Feeds

Salesforce extends 'sympathy' to Microsoft on Office launch

Cloud vendor goes on elephant crusade

Build a business case: developing custom apps

A senior EMEA director at Salesforce.com has claimed Microsoft Office "sucks productivity" just as the software giant gears up for the launch of its latest version this afternoon.

Tim Barker declared that Salesforce has no intention of moving into the productivity suite crowd currently occupied by Microsoft.

Barker, who is the firm’s product marketing boss for Europe, the Middle East and Asia, told The Register this morning that he wanted to offer his “sympathy” to Microsoft for its efforts to move more prominently into the cloud computing space.

“Office sucks productivity out of people,” he claimed, and pointed out that the lack of collaboration in the desktop version of Microsoft’s flagship software was bad for business in today’s Web2.0rrhea-obsessed world.

Barker opined that Microsoft had arrived late on the scene with its Office Web Apps, which the vendor will begin pumping out to businesses today.

He added that the company had also changed its tune on cloud computing by quietly moving away from talking up its software+services strategy, to what MS boss Steve Ballmer has recently described as “three screens and a cloud”.

According to Barker, that shift is acknowledgment by the software giant that cloud computing is where the party’s at for the tech industry, which he said was “a good thing” for everyone else, but possibly less so for Microsoft whose customers might accuse the company of abandoning its roots in an effort to compete with Google.

At the same time, Barker said Salesforce.com have no intention, at least for now, of pushing out its own business productivity suite to rival Office 2010.

The cloud vendor recently tied up an important deal with VMware offering a platform for Java developers to deploy their applications to the cloud without needing to buy or provision their own software or servers. All of which made us wonder if some form of collaboration was in the offing with VMWare’s recently acquired Zimbra tech, which offers an MS Office alternative to customers.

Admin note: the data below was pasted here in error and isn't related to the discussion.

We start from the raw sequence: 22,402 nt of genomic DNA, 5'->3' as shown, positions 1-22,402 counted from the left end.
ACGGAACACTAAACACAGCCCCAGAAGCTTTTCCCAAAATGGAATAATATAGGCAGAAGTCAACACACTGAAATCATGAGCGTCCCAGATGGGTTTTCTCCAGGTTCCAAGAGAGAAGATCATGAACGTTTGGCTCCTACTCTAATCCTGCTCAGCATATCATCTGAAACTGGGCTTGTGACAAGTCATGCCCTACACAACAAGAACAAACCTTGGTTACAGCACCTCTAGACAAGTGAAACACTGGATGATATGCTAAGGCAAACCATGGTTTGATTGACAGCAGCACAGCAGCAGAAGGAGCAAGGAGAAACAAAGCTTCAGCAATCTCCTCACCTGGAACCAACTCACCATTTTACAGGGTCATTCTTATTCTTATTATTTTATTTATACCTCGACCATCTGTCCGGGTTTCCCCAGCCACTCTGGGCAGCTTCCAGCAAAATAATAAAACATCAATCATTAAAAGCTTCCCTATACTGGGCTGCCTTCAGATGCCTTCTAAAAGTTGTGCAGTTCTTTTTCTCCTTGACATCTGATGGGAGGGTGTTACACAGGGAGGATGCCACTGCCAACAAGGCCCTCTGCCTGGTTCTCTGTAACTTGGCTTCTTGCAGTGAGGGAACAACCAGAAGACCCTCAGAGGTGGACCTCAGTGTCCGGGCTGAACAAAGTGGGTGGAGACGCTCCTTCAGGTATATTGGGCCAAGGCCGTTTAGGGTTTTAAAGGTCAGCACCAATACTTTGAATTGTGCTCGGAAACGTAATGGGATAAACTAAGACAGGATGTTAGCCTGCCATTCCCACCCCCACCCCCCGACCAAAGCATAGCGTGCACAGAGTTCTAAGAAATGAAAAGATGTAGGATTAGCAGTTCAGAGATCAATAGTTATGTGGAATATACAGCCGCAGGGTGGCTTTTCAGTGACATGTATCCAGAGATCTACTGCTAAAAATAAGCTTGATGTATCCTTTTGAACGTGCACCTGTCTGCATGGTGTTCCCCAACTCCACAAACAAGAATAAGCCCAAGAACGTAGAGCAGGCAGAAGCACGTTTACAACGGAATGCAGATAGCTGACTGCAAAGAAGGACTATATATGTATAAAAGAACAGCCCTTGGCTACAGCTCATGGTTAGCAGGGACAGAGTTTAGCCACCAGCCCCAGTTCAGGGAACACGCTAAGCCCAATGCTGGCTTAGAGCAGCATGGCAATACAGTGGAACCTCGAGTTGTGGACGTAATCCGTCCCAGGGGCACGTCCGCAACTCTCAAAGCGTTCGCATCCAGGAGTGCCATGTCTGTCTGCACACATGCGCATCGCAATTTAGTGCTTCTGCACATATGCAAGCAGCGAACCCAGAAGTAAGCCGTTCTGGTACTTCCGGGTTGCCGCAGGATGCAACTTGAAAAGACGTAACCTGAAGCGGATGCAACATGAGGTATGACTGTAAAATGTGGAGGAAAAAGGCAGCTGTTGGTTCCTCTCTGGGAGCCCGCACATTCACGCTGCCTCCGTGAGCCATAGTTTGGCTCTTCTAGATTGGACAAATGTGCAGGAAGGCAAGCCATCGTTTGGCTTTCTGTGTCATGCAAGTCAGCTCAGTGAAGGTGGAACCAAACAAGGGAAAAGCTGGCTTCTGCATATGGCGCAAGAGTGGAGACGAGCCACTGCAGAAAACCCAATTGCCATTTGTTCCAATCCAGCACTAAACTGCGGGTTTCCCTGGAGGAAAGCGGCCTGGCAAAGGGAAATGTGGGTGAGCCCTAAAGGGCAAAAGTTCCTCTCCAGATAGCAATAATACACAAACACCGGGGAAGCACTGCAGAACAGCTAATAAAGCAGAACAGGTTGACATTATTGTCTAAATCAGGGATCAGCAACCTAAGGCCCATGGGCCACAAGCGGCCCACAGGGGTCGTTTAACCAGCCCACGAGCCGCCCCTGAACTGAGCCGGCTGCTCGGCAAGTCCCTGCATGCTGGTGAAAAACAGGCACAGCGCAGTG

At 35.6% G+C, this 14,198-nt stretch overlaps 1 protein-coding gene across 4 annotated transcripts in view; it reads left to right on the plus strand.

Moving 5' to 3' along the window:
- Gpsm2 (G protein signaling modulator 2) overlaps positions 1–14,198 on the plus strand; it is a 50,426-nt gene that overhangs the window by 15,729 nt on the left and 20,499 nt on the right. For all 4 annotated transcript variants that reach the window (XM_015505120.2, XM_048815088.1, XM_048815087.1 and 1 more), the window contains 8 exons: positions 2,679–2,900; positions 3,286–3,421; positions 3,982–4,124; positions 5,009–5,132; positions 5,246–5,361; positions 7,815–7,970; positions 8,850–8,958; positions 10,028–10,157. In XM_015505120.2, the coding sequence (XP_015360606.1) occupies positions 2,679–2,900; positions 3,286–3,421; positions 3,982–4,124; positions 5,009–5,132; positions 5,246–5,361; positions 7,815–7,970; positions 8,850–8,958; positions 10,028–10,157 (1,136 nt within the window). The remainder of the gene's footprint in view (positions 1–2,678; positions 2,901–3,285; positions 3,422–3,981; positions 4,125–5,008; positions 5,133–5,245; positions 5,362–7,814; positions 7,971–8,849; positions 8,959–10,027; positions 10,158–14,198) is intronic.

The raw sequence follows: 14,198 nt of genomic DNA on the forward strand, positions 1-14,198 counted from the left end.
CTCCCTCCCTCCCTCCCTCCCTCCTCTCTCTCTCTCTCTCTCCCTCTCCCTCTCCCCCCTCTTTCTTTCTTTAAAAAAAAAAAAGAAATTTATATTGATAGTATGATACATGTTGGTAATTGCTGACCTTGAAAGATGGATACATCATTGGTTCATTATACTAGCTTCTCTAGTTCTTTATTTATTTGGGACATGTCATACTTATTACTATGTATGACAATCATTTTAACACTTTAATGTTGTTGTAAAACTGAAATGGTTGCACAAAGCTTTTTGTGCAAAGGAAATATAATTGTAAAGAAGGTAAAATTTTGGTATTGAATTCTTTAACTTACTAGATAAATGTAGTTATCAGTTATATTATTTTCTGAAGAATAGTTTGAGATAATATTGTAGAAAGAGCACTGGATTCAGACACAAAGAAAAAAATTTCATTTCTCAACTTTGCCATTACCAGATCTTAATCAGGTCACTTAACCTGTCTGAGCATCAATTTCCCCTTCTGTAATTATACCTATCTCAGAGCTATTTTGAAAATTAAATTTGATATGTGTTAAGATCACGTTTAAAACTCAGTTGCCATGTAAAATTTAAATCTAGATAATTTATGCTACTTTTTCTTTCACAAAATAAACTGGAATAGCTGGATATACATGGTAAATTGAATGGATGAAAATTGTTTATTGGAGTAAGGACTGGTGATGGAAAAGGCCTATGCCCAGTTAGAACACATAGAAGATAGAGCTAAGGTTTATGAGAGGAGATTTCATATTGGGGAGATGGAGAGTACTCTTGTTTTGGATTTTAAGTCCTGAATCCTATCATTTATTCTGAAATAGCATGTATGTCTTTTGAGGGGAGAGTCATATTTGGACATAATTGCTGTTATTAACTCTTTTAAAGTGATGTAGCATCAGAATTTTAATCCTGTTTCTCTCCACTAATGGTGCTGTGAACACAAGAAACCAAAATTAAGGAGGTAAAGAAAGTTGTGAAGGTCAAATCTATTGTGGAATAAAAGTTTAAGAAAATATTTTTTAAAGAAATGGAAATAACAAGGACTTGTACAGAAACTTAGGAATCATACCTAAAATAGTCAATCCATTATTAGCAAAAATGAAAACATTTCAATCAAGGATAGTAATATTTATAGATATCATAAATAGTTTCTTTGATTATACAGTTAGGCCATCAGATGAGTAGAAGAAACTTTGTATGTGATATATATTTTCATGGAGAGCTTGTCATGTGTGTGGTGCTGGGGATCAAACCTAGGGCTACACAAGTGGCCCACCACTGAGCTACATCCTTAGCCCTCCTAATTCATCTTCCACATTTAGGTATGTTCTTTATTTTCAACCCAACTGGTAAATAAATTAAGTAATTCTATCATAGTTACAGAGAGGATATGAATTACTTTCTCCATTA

“We’re not looking at that space at all right now,” said Barker, who added that Salesforce.com had a tight relationship with Google Apps.

Instead, the Marc Benioff-run outfit is setting its sights on Chatter, which is a bit like Facebook for the business set and includes elements of social networking with worker profiles, status updates as well as connecting with other networks, and links to Salesforce.com products and Google docs, explained Barker.

Which sounds a bit like an outsourced intranet to us. Funnily enough, Barker likened Microsoft's Office Apps to an intranet-like product as well.

He argued that the success of Facebook and indeed Gmail was due in no small part to giving consumers free technology to “collaborate” with each other in the cloud. Microsoft, on the other hand, has missed a trick, turned up late and is now hoping to cash in from organisations that want to bring the Facebook model into business apps.